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Maybe you tried out dry January and it wasn’t for you, or your list of New Year’s resolutions still includes cutting back on alcohol — at least a bit — but you don’t want to swear off wine entirely. Believe me, you’re not alone.

The “no-and-low” wellness trend is well under way in the wine world, with the market for low- and no-alcohol drinks expected to grow 32% by 2022 from its 2018 status, according to John Gillespie of U.S. market-research firm Wine Opinions. The first trade show devoted to such products premieres in London in June.

“Drinking a bottle of 15%-alcohol wine is the equivalent of drinking a bottle of 12.5% wine — then downing three strong vodka tonics,” says importer Bartholomew Broadbent of Broadbent Selections. The difference between high and low is much bigger than you might think.

In truth, wine doesn’t need to have a lot of alcohol to taste good. Table wines today range from about 7% to 16% ABV, and at the lower end — definitely less than 12.5%, with anything below 10% considered very low — you can get plenty of flavor without getting bombed.

Fifteen years ago, at his eponymous New Zealand winery, low-alohol pioneer John Forrest first tried creating a 9% “typical Marlborough savvy” (slang for sauvignon blanc), which usually clocks in at 12% to 14%. Sauvignon blanc is a good low-alcohol candidate because its punchy, intense flavors and aromas always show up, though experiments removing alcohol through technology such as reverse osmosis and spinning cones sucked out aroma and flavor as well as texture. In taste terms, higher alcohol generally translates into weight and density, so with less, wines feel lighter in your mouth.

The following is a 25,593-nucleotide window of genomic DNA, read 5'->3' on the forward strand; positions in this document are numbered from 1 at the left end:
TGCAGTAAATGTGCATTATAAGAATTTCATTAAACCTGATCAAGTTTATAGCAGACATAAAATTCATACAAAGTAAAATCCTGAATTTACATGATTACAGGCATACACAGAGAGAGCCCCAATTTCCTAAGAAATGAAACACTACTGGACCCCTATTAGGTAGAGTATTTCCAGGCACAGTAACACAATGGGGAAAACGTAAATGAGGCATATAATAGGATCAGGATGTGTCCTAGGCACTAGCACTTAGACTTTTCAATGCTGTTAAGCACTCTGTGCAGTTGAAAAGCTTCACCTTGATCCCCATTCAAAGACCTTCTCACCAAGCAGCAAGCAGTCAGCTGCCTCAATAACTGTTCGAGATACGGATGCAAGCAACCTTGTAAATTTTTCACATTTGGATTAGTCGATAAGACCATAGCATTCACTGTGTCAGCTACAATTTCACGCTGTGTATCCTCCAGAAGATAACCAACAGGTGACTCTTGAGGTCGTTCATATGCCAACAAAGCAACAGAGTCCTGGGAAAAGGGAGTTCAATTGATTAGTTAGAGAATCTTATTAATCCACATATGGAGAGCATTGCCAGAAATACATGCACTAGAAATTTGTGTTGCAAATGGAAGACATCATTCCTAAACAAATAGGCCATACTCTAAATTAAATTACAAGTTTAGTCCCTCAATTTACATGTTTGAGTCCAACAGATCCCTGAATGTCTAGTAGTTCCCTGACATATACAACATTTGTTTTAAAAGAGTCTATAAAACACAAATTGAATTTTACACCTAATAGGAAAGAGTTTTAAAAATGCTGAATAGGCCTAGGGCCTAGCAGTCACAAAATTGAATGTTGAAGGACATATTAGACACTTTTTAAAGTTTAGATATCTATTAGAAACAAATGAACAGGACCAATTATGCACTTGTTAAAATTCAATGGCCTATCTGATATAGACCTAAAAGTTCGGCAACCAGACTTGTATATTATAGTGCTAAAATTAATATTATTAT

Instead, Forrest turned to nature: During fermentation, yeast gobbles up sugar in the grape juice and turns it into alcohol, so less sugar in the grapes means less alcohol in the wine. To slow down the accumulation of sugar, he pruned differently and allowed a canopy of leaves to shade the grapes from sun and heat.

By 2012 his 9.5% ABV Doctors’ sauvignon blanc was winning competitions. “It had gold medal flavors, but not gold medal textures,” he wrote in an email. “But now we’re succeeding.”

Six years ago, Forrest joined 18 other top wineries in the government-funded NZ Lighter Wines initiative to extend his idea and help make New Zealand the world’s No. 1 producer of naturally low-alcohol wines (less than 10% ABV) that are just as delicious as those at full strength. Already the category amounts to NZ$35 million ($22.3 million) in sales.

I’ve tasted some of them in New Zealand and in London. While only a handful are in the U.S. (see below), more are arriving this spring, including Forrest’s excellent Doctors’ rosé and sauvignon blanc.

Winemakers in other regions around the world have also been making lighter wines for decades, albeit without government initiatives. Health-conscious entrepreneur, biohacker, and wine lover Todd White started tracking them down five years ago at natural wine fairs and ended up founding Dry Farm Wines, a club that promises “a healthier way to enjoy wine.”

“Let’s face it,” he told me, “alcohol is a neurotoxin.” He now sells 2 million bottles of low-alcohol wine a year.

The natural wines in White’s subscription service are lab-tested to ensure that not only is the listed alcohol content accurate, but also that they’re sugar-free, low in sulfites, and contain no chemical additives. He says they’re also keto- and paleo-friendly. The grapes must come from certified-organic or biodynamic dry-farmed (unirrigated) vineyards. The ones I’ve tried are absolutely delicious.